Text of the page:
Harlingen animal shelter reopens; focuses on adopting

Only have a minute? Listen instead
Getting your Trinity Audio player ready...
The Harlingen animal shelter is seen in this undated photo. (Courtesy: Harlingen Animal Shelter/Facebook)

HARLINGEN — City Hall’s taking on a new line of business, reopening the Harlingen animal shelter with a fresh make-over while debuting new fees and policies aimed at adopting pets.

Since 1988, the Rio Grande Valley Humane Society, under its former name, the Harlingen Humane Society, had operated the city-owned shelter.

Then on Jan. 19, city officials took over operations a month after terminating the Humane Society’s $400,000 annual contract, claiming the “no-kill” agency breached its agreement when it refused to take in residents’ pets along with some animal control officers’ intake requests.

To jump-start the job, commissioners last month pulled $365,937 from the city’s general fund budget to foot the payroll for an 11-member staff running the shelter, with Shannon Harvill, the city’s environmental health director, overseeing the operation.

At City Hall, City Manager Gabriel Gonzalez was planning to reopen the shelter after about a week of maintenance and repairs.

But officials ran into “unexpected” conditions, leading to a month of repairs, Assistant City Manager Josh Ramirez said.

“There were a lot of expenses that were not considered,” he said. “The conditions of the building were deplorable.”

“Unsanitary” conditions sparked concern over the building’s working environment, Ramirez said.

“When the commissioners and mayor did a walk-through, they expressed concern about the horrible condition people had been working under,” he said.

“It looked like it was just abandoned. It seemed like an accumulation of dirt, grime and hair. There were holes in the walls and holes in the floor, so we had to patch those.”

The job forced “extensive” repairs, pushing new supply costs to about $20,000, Ramirez said.

“We cleaned the place from top to bottom,” he said. “We pressure-washed, scrubbed the entire building, from the bottom to the roof top. After cleaning, we repainted and fixed things that were broken and needed repair — lighting, electrical, plumbing, new fencing.”

By Feb. 19, Harvill and her staff were opening the shelter.

The city’s got the experience to take on the job, said Ramirez, Harlingen’s former environmental health director who previously served as Brownsville’s health director, helping to build the city’s animal shelter about 20 years ago.

“For the city, it’s something new,” he said. “But I’ve been exposed to this for a very long time. I’m very familiar with the whole operation.”

For Harvill, she’s coming back to the job she loves.

Nearly 20 years ago, she served as the shelter’s executive director while taking on the manager’s job and other work for about 10 years, she said.

Meanwhile, Jessica Lozano, who was working as a leading pet store’s manager, is now serving as the shelter’s new manager.

“We’re animal lovers,” Ramirez said.

Into the city’s second week of operations, the shelter’s caring for 23 dogs, 19 puppies and three cats, he said.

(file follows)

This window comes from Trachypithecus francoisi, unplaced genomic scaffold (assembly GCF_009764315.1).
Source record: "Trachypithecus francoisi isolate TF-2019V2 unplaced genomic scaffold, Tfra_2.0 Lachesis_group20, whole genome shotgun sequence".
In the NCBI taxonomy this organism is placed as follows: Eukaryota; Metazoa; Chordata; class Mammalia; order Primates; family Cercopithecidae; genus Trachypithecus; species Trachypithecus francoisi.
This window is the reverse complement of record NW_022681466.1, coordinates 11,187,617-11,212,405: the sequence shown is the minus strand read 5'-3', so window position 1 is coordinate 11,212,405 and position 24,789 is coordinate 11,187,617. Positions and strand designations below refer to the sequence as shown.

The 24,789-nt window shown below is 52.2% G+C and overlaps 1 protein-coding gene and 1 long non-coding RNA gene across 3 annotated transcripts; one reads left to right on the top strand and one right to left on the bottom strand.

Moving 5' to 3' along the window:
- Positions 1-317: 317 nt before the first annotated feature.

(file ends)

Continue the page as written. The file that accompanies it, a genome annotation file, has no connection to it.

Now, its staff is working to build more kennels while buying new cages as part of a plan to boost the shelter’s capacity to about 60 dogs and 30 cats, he said.

So far, the shelter’s staff has found new homes for seven animals while owners have claimed seven, Ramirez said.

“We’re in the business of adopting pets — uniting pets,” he said. “We’re going to make every effort to adopt the animals.”

Ramirez said the shelter’s hasn’t euthanized any animals.

“We’re not in the business of euthanizing,” he said.

A veterinarian would determine whether to euthanize animals in “extreme cases,” Ramirez said.

“We would euthanize under extreme cases where the animal is suffering an incurable disease or is hurt,” he said.

As part of the shelter’s policy, officials are holding strays for three days to give owners a chance to claim them, Ramirez said

During the following 10-day period, they‘re aiming to adopt animals, working with rescue shelters including Houston-based Donna’s Love Rescue, he said, adding other rescue shelters are pending officials’ approval.

“They have to be registered,” Ramirez said. “We want to check their facilities. We want to make sure pets go to reputable and well-established agencies.”

Earlier this month, city commissioners set the shelter’s new adoption fees while hiring a veterinarian to oversee medical services.

While the shelter’s charging residents $58 to adopt dogs, commissioners set fees for cats at $46, planning to release animals after tests, vaccines and microchipping.

For residents taking animals to the shelter, officials are charging $20 for dogs and cats while boosting fees to $40 for litters.

Based on Harvill’s recommendations, commissioners set the shelter’s adoption fees below the Humane Society’s rates, which include $102 to adopt dogs and $76 for cats, along with those charged by Brownsville’s animal shelter and the Palm Valley Animal Society.

Meanwhile, commissioners entered into a six-month contract paying $1,248 monthly with Robert Kellogg, a retired Harlingen veterinarian who co-founded the Humane Society during his 40-year career.